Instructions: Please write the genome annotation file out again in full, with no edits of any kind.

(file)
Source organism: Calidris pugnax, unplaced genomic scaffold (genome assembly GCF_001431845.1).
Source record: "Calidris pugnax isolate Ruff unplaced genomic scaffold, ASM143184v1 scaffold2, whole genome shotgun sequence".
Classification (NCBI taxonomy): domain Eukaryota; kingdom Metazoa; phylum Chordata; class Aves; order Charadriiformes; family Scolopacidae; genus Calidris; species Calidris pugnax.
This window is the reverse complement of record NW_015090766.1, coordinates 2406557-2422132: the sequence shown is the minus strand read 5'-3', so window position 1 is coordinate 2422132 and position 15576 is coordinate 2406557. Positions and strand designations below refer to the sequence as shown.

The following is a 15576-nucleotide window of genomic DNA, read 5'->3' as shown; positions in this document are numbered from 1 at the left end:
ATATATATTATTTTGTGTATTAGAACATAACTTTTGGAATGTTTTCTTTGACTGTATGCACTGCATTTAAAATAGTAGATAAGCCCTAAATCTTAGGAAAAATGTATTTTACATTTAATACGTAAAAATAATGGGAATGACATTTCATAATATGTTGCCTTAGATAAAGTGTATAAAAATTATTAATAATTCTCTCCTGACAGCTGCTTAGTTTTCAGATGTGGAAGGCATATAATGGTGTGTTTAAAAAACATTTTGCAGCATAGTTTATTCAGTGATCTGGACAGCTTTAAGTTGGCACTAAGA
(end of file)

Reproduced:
Source organism: Calidris pugnax, unplaced genomic scaffold (genome assembly GCF_001431845.1).
Source record: "Calidris pugnax isolate Ruff unplaced genomic scaffold, ASM143184v1 scaffold2, whole genome shotgun sequence".
Classification (NCBI taxonomy): domain Eukaryota; kingdom Metazoa; phylum Chordata; class Aves; order Charadriiformes; family Scolopacidae; genus Calidris; species Calidris pugnax.
This window is the reverse complement of record NW_015090766.1, coordinates 2406557-2422132: the sequence shown is the minus strand read 5'-3', so window position 1 is coordinate 2422132 and position 15576 is coordinate 2406557. Positions and strand designations below refer to the sequence as shown.

The following is a 15576-nucleotide window of genomic DNA, read 5'->3' as shown; positions in this document are numbered from 1 at the left end:
ATATATATTATTTTGTGTATTAGAACATAACTTTTGGAATGTTTTCTTTGACTGTATGCACTGCATTTAAAATAGTAGATAAGCCCTAAATCTTAGGAAAAATGTATTTTACATTTAATACGTAAAAATAATGGGAATGACATTTCATAATATGTTGCCTTAGATAAAGTGTATAAAAATTATTAATAATTCTCTCCTGACAGCTGCTTAGTTTTCAGATGTGGAAGGCATATAATGGTGTGTTTAAAAAACATTTTGCAGCATAGTTTATTCAGTGATCTGGACAGCTTTAAGTTGGCACTAAGA